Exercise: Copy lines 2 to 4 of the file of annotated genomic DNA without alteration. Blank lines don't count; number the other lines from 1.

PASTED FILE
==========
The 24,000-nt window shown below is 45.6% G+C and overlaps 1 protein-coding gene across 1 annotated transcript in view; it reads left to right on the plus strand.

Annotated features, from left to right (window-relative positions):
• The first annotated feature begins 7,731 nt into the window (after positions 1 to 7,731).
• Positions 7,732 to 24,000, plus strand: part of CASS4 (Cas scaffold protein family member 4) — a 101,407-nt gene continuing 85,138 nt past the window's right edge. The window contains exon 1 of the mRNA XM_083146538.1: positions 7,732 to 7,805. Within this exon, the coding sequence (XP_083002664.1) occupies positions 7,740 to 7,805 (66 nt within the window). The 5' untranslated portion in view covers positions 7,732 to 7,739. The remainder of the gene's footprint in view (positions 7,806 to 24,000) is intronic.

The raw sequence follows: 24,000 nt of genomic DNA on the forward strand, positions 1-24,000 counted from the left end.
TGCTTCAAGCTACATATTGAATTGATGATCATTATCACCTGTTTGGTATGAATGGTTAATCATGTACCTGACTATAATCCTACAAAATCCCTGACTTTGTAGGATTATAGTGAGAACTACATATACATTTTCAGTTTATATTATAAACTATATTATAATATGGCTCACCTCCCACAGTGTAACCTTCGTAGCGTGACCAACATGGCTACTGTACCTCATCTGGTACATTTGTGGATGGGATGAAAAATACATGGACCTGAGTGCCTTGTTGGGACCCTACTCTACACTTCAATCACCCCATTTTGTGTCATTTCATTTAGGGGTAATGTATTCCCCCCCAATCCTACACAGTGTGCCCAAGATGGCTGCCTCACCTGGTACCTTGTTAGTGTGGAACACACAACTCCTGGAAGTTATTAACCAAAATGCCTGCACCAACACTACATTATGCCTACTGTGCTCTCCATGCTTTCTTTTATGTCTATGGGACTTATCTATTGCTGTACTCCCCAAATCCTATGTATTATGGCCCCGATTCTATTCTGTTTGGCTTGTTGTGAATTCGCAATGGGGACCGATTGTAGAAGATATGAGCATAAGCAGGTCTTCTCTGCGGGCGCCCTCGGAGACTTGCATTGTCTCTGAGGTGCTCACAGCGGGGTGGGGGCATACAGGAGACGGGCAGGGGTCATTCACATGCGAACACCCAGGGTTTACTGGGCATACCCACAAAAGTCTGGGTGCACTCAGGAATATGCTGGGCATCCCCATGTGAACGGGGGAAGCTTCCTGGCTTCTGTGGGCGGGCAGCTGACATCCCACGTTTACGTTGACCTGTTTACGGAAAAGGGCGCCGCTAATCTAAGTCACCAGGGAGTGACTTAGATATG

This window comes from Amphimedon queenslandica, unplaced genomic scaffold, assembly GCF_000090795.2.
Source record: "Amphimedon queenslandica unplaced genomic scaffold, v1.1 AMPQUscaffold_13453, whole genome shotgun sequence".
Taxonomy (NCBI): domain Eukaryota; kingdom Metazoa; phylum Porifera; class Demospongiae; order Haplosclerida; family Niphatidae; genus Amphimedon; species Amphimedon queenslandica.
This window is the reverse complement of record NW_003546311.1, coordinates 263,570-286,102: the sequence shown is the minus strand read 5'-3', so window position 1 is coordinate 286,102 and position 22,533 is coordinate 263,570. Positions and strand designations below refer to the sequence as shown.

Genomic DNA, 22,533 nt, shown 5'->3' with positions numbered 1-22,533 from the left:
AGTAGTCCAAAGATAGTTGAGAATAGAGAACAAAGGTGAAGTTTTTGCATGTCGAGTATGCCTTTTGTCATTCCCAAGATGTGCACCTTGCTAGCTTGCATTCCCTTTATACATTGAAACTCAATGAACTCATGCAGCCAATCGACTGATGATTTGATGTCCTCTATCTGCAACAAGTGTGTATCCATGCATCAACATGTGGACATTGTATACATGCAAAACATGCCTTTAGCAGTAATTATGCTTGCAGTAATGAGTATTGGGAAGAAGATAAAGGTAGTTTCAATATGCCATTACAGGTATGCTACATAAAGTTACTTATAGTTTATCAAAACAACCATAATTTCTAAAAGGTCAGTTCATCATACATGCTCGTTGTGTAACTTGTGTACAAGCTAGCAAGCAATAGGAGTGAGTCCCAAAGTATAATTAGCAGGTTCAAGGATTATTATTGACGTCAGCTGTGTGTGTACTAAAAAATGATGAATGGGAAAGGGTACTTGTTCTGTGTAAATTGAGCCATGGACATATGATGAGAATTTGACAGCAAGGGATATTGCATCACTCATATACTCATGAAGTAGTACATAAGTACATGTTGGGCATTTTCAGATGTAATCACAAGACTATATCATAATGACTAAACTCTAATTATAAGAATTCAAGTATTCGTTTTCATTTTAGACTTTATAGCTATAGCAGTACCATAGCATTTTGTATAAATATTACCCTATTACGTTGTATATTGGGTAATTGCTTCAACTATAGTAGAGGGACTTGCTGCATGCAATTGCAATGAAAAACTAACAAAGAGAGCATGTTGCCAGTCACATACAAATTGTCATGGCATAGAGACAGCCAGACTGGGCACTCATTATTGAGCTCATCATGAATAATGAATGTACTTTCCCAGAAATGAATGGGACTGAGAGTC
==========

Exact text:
Annotated features, from left to right (window-relative positions):
• The first annotated feature begins 7,731 nt into the window (after positions 1 to 7,731).
• Positions 7,732 to 24,000, plus strand: part of CASS4 (Cas scaffold protein family member 4) — a 101,407-nt gene continuing 85,138 nt past the window's right edge. The window contains exon 1 of the mRNA XM_083146538.1: positions 7,732 to 7,805. Within this exon, the coding sequence (XP_083002664.1) occupies positions 7,740 to 7,805 (66 nt within the window). The 5' untranslated portion in view covers positions 7,732 to 7,739. The remainder of the gene's footprint in view (positions 7,806 to 24,000) is intronic.